Joanne Lighter can look back with satisfaction on her four years as president of the Spring of Tampa Bay, the state's largest domestic violence shelter.
The Spring, which celebrates its 35th anniversary next year, was already a recognized leader in charity circles before Lighter arrived. Over the years, it has provided emergency shelter, counseling and support to tens of thousands of victims, with a level of care that has made the Spring a Tampa institution and a national model.
Lighter, 62, is tough, and she rubbed some people the wrong way with her direct style and in instituting the directive from her board to cut expenses in this down economy. But she made the agency more visible and leaves it in better shape. The operation is run more professionally, with new equipment and a sharper eye to channeling dollars and staff time toward delivering services. During her tenure, the Spring invested about $1 million into its facilities. It worked with area law enforcement and schools on outreach programs in an effort to punish offenders and sensitize young people to early-warning signs of domestic abuse.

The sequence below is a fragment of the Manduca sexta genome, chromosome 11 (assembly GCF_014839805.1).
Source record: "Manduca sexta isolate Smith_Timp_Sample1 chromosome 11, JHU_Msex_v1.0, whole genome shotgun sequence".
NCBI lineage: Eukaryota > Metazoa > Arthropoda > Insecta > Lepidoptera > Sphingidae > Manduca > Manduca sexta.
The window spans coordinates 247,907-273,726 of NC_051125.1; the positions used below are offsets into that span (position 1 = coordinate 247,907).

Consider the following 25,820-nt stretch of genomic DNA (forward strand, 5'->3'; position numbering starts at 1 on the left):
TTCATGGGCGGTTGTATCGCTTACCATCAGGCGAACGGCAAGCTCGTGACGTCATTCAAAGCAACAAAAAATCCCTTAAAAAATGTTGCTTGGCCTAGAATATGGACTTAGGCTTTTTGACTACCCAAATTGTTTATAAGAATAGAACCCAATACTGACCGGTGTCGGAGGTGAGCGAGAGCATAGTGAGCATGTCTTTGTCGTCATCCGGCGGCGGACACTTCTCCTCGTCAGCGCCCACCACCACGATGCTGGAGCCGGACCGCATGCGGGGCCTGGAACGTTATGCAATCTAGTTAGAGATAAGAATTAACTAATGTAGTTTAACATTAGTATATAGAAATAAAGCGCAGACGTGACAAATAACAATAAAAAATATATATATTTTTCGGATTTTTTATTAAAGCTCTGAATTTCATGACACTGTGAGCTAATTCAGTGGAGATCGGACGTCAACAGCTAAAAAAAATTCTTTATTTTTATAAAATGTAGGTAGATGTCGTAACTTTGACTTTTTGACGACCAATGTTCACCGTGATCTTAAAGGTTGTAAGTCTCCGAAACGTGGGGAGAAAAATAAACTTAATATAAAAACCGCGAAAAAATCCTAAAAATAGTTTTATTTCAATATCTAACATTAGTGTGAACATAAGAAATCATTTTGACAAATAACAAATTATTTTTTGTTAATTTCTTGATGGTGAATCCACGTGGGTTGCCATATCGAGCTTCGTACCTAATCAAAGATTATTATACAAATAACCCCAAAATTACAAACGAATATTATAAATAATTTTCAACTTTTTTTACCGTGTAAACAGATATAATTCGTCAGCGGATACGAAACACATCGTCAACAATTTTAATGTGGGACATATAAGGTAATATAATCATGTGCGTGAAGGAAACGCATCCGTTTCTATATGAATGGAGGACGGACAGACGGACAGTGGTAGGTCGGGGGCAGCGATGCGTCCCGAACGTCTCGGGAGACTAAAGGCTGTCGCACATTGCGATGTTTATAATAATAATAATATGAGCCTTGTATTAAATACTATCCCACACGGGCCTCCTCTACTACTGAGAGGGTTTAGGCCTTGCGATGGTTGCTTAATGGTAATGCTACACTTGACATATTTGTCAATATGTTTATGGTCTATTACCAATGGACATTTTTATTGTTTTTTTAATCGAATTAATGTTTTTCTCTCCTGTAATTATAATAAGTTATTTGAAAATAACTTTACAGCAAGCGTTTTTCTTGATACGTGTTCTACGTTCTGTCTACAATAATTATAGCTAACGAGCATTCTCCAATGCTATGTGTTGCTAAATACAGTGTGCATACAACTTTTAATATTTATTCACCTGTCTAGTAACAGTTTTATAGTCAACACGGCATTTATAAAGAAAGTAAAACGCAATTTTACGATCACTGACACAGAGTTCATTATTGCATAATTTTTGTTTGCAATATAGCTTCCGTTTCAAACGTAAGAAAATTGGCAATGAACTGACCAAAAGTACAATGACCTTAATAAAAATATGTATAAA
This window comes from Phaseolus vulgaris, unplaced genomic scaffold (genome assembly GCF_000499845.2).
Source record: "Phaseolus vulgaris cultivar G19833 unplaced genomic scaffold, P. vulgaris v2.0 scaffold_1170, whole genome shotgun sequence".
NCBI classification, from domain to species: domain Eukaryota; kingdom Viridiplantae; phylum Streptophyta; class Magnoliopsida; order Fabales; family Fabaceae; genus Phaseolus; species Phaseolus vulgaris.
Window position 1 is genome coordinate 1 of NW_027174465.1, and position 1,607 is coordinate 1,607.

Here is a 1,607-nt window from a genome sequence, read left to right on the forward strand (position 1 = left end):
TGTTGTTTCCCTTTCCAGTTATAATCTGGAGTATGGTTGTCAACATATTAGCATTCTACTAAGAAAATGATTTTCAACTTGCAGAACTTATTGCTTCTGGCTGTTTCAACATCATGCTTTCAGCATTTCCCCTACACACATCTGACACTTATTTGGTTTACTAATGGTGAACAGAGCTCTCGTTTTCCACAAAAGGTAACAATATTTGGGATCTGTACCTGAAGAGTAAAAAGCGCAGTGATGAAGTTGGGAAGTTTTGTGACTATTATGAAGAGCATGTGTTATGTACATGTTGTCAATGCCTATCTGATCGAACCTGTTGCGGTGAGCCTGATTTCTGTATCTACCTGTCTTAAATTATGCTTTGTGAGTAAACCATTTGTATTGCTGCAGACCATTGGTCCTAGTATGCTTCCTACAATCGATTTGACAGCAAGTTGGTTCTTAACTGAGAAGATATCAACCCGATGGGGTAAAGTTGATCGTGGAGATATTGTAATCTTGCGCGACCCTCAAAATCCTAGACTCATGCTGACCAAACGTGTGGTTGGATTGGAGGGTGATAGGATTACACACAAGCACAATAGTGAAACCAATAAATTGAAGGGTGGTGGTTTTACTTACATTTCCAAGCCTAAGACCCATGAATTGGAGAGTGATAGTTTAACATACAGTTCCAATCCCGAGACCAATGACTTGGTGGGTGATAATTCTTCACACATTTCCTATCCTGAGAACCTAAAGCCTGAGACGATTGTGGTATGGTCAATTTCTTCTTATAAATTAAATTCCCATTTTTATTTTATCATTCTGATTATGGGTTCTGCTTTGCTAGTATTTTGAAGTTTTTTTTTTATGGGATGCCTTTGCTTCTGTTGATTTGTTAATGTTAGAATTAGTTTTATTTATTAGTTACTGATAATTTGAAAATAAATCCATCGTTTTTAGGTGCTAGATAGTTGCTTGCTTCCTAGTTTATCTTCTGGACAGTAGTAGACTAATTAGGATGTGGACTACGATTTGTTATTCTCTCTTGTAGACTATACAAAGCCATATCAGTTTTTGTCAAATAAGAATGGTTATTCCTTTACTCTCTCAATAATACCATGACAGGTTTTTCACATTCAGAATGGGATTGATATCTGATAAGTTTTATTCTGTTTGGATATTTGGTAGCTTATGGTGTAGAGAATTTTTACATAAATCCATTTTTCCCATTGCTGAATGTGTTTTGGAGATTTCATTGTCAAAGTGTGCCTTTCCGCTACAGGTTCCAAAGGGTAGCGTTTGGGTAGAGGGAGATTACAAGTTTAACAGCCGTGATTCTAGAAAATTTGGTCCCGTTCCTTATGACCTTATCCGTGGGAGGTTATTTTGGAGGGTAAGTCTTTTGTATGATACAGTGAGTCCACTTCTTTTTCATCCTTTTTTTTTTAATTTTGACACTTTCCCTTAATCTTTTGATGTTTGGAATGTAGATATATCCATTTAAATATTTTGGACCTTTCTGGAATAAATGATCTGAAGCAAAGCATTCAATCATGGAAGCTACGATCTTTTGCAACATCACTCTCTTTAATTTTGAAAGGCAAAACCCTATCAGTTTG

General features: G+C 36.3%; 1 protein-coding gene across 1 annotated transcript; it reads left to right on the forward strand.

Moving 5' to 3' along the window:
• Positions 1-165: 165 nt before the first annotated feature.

Just before Thanksgiving, Lighter announced that she would retire once her board chooses a successor. The entire Tampa Bay area has a stake in the outcome of this national search. While crime dropped across the state in recent years, one crime — domestic violence — spiked. The impact on families, children and society must be measured by the generations that are scarred by this experience. Lighter kept the Spring's mission on the public's radar during a demanding time, and the organization is stronger because of her commitment. The next leader needs to ensure that this treasured institution keeps building on its service to this community.